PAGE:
As South African industry faces ever-tightening restrictions on the importation and use of refrigerants containing virgin hydrochlorofluorocarbons (HCFCs), Afrox has announced the introduction of a new direct drop-in replacement.

Afrox has introduced Forane® 427A, a new 100% hydrofluorocarbon (HFC) blend offering a direct drop-in replacement solution for existing R-22 installations across a broad spectrum of applications.

Afrox’s Special Products and Chemicals’ Manager, Robert Carlton-Shields, says, “Forane® 427A offers a similar performance to R-22, with no ozone depleting potential. There is no other similar product available in this country with such a broad temperature range and therefore with such broad-based application — it’s almost a one-gas-fits-all solution for use in R-22 equipment.”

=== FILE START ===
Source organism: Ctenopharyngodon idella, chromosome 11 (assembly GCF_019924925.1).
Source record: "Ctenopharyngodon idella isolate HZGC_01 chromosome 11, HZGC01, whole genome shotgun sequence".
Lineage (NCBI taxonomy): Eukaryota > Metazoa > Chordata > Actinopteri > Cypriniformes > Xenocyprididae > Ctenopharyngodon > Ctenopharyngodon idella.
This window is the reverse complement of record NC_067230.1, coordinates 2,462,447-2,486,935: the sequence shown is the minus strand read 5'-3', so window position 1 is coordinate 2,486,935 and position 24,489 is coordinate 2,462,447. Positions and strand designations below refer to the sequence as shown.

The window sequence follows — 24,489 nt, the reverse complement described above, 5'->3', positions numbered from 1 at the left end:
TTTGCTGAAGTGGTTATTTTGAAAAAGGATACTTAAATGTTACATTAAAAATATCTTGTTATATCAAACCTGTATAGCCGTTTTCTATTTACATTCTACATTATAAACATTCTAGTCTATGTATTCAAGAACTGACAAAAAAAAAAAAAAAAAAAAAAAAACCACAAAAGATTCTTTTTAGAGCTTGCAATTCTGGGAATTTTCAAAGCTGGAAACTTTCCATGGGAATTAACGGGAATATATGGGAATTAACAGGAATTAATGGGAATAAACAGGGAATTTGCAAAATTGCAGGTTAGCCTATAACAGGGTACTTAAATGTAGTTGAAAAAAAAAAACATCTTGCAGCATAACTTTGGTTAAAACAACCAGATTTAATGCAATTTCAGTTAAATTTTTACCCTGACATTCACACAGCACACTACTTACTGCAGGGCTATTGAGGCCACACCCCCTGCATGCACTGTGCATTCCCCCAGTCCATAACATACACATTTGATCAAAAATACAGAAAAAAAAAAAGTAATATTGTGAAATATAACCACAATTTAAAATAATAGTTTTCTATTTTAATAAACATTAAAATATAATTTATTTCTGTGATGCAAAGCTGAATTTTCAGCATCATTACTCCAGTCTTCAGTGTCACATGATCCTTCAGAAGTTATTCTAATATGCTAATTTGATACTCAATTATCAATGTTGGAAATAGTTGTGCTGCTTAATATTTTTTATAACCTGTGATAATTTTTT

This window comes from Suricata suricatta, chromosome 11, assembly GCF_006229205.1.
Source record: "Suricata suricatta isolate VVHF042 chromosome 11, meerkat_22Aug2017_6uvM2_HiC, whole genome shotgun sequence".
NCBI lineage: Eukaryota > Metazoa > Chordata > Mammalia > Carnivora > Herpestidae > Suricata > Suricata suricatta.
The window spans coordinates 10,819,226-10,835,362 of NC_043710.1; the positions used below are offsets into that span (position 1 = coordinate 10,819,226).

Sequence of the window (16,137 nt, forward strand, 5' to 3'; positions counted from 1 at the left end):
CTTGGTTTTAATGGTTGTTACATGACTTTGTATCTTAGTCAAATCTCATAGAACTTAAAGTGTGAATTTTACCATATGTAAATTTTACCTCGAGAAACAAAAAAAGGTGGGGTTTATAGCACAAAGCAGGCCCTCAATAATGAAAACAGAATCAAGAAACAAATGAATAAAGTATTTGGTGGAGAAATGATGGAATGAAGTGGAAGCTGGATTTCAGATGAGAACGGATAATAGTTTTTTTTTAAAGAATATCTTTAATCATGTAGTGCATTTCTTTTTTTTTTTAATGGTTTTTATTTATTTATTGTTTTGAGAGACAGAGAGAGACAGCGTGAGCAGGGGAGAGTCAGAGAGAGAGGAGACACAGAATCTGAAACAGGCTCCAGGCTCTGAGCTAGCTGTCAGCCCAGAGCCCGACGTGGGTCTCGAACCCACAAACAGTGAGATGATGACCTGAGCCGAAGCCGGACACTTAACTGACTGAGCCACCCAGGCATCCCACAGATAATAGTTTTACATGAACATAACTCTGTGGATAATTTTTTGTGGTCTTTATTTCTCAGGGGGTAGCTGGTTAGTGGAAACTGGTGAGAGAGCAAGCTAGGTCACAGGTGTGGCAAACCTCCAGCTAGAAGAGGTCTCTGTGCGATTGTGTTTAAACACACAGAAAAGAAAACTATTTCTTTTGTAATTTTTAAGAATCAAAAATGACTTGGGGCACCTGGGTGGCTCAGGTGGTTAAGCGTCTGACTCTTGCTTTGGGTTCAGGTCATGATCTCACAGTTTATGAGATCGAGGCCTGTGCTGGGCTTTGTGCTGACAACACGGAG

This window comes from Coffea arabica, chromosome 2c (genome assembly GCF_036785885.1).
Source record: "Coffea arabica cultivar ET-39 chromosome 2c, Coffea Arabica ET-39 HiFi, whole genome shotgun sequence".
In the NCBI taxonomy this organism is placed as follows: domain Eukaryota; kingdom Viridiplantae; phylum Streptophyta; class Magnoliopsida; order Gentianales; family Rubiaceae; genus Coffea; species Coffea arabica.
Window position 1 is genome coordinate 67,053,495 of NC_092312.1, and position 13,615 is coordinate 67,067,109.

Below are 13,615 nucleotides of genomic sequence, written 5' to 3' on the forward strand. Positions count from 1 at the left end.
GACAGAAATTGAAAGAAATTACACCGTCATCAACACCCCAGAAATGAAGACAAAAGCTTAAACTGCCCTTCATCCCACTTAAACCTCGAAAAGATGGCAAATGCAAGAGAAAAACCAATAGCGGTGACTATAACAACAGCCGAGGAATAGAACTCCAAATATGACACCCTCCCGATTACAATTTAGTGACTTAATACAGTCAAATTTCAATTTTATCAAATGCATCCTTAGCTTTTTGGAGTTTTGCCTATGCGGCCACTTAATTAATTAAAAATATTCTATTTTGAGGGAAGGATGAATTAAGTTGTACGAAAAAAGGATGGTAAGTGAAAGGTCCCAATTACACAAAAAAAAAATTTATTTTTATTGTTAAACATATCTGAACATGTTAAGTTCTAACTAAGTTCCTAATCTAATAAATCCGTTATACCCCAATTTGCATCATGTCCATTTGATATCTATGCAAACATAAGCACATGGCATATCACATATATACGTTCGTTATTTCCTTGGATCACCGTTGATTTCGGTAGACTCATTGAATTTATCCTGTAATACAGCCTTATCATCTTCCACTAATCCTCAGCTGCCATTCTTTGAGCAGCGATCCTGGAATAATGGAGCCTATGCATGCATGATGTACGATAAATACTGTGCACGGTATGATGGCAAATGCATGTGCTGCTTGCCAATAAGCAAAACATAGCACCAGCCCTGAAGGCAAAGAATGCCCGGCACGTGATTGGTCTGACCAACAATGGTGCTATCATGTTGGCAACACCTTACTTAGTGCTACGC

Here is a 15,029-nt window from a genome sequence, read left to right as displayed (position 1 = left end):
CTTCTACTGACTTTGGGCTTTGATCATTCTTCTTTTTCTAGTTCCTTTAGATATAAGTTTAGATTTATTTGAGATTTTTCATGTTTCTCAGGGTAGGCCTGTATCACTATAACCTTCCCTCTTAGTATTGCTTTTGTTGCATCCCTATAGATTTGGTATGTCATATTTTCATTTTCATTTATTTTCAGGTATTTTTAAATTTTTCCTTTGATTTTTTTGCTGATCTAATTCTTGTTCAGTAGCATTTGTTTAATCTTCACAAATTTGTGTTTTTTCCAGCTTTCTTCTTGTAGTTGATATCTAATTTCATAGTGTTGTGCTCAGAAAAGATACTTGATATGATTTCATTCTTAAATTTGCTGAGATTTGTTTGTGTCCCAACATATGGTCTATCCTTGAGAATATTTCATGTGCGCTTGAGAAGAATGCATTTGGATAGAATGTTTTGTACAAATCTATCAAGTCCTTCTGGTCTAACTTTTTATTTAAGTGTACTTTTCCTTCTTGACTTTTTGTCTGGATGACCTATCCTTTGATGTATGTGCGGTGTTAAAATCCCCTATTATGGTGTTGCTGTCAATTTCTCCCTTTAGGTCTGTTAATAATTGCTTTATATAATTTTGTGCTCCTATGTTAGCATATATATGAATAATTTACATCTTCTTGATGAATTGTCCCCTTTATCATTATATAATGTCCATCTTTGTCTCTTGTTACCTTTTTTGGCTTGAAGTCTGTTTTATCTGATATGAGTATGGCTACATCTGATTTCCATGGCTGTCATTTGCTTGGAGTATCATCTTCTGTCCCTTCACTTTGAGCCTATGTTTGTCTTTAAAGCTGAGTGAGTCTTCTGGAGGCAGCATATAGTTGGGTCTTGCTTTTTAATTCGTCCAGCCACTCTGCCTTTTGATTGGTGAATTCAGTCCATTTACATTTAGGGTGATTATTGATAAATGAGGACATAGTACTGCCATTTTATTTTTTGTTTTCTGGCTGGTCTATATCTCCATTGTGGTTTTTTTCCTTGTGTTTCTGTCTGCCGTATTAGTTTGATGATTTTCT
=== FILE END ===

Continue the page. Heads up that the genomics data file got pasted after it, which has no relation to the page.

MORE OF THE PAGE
“It is non-toxic and non-flammable, meeting the highest A1/A1 requirement on both counts, with low global warming potential (GWP).”

“No modification of the installation is necessary for the conversion process. Forane® 427A requires only one oil draining and its replacement by a POE lubricant…By reducing the end cost to the user, Forane® 427A makes the transition to a more environmentally friendly alternative that much easier.”

In terms of the Montreal Protocol, users of the HCFC R-22 in the European Union were subject to a usage and sales ban on virgin product on ozone depleting potential gases and high GWP gases from the beginning of this year. This will be followed by a complete phase-out of HCFCs by 2015 South Africa is also a signatory to the Protocol and local companies who currently import refrigerants containing virgin HCFCs will face heavy restrictions from 2013, in preparation for a similar phase out.

Carlton-Shields concludes, “Forane® 427A has been tried and trusted in Europe and the US for the past six years and is backed up by readily available technical resources.”

“Here in South Africa we’re making excellent progress with a local trial in the food and beverage industry to add to database of overseas case studies.”